Larry Dodson explains platform
By James Matthews- “Where are you from? Where were you raised?
I was born in Western Pennsylvania but I spent some time in Los Angeles where I met my wife, Alice. Alice and I wanted to start a family and we knew we didn’t want to do that in LA. We drove across the country and in January of 1988, we came to North Carolina. We knew a few folks in the Chapel Hill area. They told us as soon as they were able, they were moving to the mountains. Alice and I took that advice and came to Buncombe County almost 30 years ago. We fell in love with the area and have been here ever since.
How did your childhood influence your willingness to serve the community?
My parents were each born into large families and they had a large family, too. I was the fourth child of six. Our aunts, uncles and cousins were many and we were all very close. They were firefighters, mechanics, social workers, teachers, and leaders in our community. When I got older, I wanted to embody the qualities I saw in my familyhard work and dedicationas a leader here in Buncombe County. Over the last two decades, I’ve built homes with Habitat for Humanity, coached soccer in the community, and raised money for various causes through the Asheville Firefighters Association. Now I want to continue my commitment to service as a County Commissioner.
What’s your professional background?
I was hired by the Asheville Fire Department in 1991. For the past 25 years, I have served on numerous committees and teams, including the City of Asheville’s “Green Team,” which worked to create a plan on reducing the city’s carbon emissions. In 2001, I was promoted to Captain of the Asheville Fire Department where I’ve lead our Training Division for the past several years.
How does this professional background give you an advantage/disadvantage in elected office?
Over the nearly three decades that I have spent as a firefighter, I have demonstrated my capacity for hard work, my ability to build teams, and to work with others. I want to hear everyone’s opinion and find common ground, which is necessary in order to solve any problem.
Tell us about your family? Wife, kids, how long have you been married, etc.?
Alice and I have been married for over 30 years. We have two sons, Dominic and Calum.
What do you love about Buncombe County?
Everything. The people, the mountains. But I especially love the possibility for our future if we work together to address tough issues like creating living wage jobs, building affordable housing, and protecting our rural communities and environment.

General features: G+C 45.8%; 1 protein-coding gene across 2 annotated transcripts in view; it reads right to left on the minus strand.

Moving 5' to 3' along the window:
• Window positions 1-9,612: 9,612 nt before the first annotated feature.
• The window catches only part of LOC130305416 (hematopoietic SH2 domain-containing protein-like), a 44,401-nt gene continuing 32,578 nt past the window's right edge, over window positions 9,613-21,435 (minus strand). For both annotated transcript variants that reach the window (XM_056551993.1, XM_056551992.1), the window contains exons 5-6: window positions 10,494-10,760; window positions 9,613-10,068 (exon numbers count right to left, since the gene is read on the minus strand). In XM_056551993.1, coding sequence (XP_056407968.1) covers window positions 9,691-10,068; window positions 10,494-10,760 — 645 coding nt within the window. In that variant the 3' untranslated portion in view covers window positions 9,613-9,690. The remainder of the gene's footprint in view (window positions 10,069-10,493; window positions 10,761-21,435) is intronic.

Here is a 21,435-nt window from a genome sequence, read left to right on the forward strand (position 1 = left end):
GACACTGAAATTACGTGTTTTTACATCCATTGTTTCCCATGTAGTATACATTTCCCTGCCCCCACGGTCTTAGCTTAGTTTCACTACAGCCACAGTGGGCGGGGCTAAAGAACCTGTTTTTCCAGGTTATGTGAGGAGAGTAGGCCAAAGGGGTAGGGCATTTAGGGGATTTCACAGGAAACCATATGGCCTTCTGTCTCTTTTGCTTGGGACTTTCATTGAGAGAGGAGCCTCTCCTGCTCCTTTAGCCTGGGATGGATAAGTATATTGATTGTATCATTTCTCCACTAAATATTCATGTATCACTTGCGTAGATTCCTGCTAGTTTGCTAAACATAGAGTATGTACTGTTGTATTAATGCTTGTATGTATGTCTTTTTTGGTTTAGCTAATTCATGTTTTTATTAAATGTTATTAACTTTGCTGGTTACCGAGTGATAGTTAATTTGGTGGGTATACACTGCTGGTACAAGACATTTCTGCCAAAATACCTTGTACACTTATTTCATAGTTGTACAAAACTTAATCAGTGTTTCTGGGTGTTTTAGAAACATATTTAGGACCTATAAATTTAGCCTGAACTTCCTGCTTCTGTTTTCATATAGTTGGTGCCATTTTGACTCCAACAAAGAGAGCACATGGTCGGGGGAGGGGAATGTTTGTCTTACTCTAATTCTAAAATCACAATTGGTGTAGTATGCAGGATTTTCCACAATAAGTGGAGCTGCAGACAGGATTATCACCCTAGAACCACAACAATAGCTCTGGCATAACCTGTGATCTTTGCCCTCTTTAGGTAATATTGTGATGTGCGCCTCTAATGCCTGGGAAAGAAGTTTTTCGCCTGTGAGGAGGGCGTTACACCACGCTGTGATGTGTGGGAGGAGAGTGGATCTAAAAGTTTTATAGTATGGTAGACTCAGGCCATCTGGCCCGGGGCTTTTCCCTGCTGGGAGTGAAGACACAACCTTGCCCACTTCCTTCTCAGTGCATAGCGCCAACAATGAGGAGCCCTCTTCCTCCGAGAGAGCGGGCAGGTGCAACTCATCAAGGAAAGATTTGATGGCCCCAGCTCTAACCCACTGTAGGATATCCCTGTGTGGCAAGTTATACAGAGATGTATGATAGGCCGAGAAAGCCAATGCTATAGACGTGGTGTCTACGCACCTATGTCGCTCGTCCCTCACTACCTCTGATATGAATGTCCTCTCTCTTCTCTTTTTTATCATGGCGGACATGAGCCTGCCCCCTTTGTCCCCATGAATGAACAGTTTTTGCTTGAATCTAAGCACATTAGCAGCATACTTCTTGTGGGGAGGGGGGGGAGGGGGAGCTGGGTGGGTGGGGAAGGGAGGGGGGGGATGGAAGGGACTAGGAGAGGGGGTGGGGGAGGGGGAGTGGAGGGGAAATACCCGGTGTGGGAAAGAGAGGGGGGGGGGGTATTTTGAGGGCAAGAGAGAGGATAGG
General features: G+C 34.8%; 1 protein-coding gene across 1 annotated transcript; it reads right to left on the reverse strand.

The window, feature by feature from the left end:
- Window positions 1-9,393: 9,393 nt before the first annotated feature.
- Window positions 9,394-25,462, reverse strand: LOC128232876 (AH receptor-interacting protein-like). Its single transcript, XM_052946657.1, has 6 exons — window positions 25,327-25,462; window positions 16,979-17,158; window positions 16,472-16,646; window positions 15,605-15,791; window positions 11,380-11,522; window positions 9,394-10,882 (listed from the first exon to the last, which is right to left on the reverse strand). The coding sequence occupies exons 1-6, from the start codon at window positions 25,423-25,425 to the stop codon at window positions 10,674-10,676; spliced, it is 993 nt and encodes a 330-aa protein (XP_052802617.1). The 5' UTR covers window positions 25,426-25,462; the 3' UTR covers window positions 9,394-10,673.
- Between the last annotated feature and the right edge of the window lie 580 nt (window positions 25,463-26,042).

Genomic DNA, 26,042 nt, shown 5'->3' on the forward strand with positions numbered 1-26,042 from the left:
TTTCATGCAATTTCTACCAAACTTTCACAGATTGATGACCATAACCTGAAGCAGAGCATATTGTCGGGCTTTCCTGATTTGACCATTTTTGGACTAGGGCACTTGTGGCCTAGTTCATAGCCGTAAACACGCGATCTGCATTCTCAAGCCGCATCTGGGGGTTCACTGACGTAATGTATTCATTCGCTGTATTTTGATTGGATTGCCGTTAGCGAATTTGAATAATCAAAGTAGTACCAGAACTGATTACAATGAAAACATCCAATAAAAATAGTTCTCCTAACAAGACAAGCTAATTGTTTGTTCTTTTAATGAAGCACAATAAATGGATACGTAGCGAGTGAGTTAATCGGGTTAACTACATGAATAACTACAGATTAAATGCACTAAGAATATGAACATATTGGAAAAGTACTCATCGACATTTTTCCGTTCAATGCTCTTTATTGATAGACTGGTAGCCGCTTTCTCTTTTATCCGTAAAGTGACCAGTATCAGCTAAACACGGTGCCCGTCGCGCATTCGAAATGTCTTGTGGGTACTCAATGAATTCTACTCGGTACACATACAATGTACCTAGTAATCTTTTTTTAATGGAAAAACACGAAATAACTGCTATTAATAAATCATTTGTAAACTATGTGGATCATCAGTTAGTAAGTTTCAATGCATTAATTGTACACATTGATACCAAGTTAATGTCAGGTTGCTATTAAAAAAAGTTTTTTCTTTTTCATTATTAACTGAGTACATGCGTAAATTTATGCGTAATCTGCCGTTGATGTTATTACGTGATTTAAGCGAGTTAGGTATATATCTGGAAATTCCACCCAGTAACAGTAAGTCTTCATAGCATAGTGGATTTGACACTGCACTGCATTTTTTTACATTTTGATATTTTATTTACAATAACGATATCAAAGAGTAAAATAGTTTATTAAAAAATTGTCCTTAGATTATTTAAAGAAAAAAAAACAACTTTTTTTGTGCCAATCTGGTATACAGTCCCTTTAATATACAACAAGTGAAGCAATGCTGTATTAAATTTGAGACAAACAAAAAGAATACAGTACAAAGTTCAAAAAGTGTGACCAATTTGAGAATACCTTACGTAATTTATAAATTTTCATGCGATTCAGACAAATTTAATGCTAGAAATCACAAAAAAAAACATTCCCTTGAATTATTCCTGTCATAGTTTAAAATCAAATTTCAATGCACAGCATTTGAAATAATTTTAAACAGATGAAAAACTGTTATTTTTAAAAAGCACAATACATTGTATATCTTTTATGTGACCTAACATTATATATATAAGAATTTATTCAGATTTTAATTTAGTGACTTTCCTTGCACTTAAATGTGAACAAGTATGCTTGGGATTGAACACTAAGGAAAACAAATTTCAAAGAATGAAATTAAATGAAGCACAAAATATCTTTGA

What makes you the best candidate for commissioner?
I’m dedicated to serving our community. I’m not an expert on all the issues, but I don’t need to be. The members of our community are experts. They have the lived experience. A County Commissioner needs to listen to their community and serve their needs even when it’s hard to do so. I’m not afraid of advocating for my neighbors. I don’t run into a burning building because it’s easy, I run into that building because it’s the
right thing to do. I will bring the same dedication and service to our county as a Commissioner that I do as a firefighter.
What elected/appointed positions have you held in the community?
In addition to serving as Captain in the Asheville Fire Department, I’m a member of the AFD Dive Team and a PADI certified Open Water Diver. I have been a Cluster Leader and then Precinct Chair for the Buncombe County Democratic Party where I have worked hard to elect democrats up and down the ticket.
What are your core values? What will the community get if they elect you?
I value dedication and hard work but above all, I value empathy. If the voters of District 2 choose to elect me, they will get a County Commissioner who listens to them and is deeply thankful for all of the hard work that goes into winning a campaign. Furthermore, the community will have someone who fully invests in finding solutions to the challenges that working families face every day.
What are your thoughts on traffic issues in North Buncombe, urban growth in Asheville and surrounding areas, public transportation for rural areas?
Asheville is growing and growth is not necessarily bad. We need responsible development, development that balances the preservation of our natural landscapes and provides the infrastructure we need to support families. Public transportation is an important and sustainable resource. Expanding buses in the county would expand opportunity for folks who live in all parts of Buncombe County, especially those in rural areas.
What issues do YOU think are the biggest issues facing this county?
We must prioritize three issues to create opportunity in Buncombe County: jobs, housing, and education. A 2015 Harvard study found that out of all the counties in Western North Carolina, Buncombe County was the worst for providing a way out of poverty for children and their families. There is no single policy that would eliminate poverty, but rather a collection of strategies that must be worked on together. This speaks to one issue: opportunity.